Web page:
|Well dressing in the village of Hope|
Shirley is down in Bristol for a few days - it's a national conference related to student health provision. Her health centre has many university students on its list.
So yesterday I had to get up early to take her to nearby Hathersage. Another conference attendee was giving her a lift from there all the way to Bristol, After dropping off my beloved, I drove westwards to walk in virgin territory, pausing briefly in Hope to snap the picture above and arrived in Peak Dale just after ten o'clock.
Compared with Derbyshire's many quaint and picturesque villages, Peak Dale is a sad sort of place. It grew up because of limestone quarrying and most of its houses are squat and unlovely. There's a "For Sale" sign on disused Holy Trinity church and the last remaining shop - the post office - closed its doors forever a couple of years back. I met an old woman in the street. She had lived her entire life in Peakdale and had seen it change. "We've got nothing now. Nothing at all", she sighed just before I stole her handbag... (I made the last bit up).
Around Peak Dale there are the scars of limestone workings. Great clefts in the earth and still the digging and crushing machines keep grinding away. Mostly it's about the manufacture of cement and also limestone chippings for road building. Those ancient oolitic seas of pre-history have given us this unsung treasure - limestone. In the hamlet of Smalldale the air was filled with the smell and sound of the limestone industry which threatens to squeeze this former sleepy little agricultural community out of existence.
By twelve thirty my first ramble was over. Like an American pioneer, I decided to head further west - to Combs, south of Chapel-en-le-Frith on the edge of the Peak District National Park. There, in The Beehive Inn, I enjoyed a pint of orange cordial with soda water (though it was oddly unfizzy) and a packet of plain crisps before heading to the hills.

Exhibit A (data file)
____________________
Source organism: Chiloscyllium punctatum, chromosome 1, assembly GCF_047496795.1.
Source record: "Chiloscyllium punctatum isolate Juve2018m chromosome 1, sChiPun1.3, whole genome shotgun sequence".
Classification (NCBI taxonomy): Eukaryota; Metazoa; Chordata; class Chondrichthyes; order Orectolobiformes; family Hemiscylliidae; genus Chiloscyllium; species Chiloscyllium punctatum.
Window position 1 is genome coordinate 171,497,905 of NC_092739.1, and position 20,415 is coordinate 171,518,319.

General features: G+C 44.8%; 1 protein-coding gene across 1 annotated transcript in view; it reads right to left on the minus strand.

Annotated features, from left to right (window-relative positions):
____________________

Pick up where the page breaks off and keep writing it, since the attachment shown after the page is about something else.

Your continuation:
At some point I lost the path I had planned to take and found myself scrabbling over gates and dry stone walls till I came to a dell choked by Japanese knotweed which - like posh landowners in deerstalker hats - is becoming a scourge in various parts of the countryside. Once it has got a hold it multiplies and suffocates natural vegetation. Thank heavens there's very little of it in the Sheffield region.
Finally, high on an old packhorse route - The Old Road - I walked by the strangely named Wythen Loche - an isolated moorland farm - and wondered what it might be like to live there in different seasons. And who chose that weird name? Then down past The Hanging Rock and onwards in a circle back down towards Combs. I saw lapwings in a high pasture and where I was going to take a cross country footpath by another isolated farm, I thought better of it when vicious hounds came to meet me baring their teeth - hungry for delicious Pudding meat.
Back in Sheffield I was - to put it bluntly - knackered. After resting and processing some of my photographs, I drove up the main road to "The Wheatsheaf" which is a Toby Carvery Inn. There I enjoyed a carvery meal and a a Honeycomb Delight Sundae dessert for a mere £6.50. Delightful and a suitable reward for a long day of rambling. While the cat's away the mouse will play. Here are some more pictures:-
|Limestone train near Smalldale|
|Sitch House near Smalldale - typical High Peak countryside.|
|"The Beehive Inn" in Combs|
|Lapwings in a moorland meadow|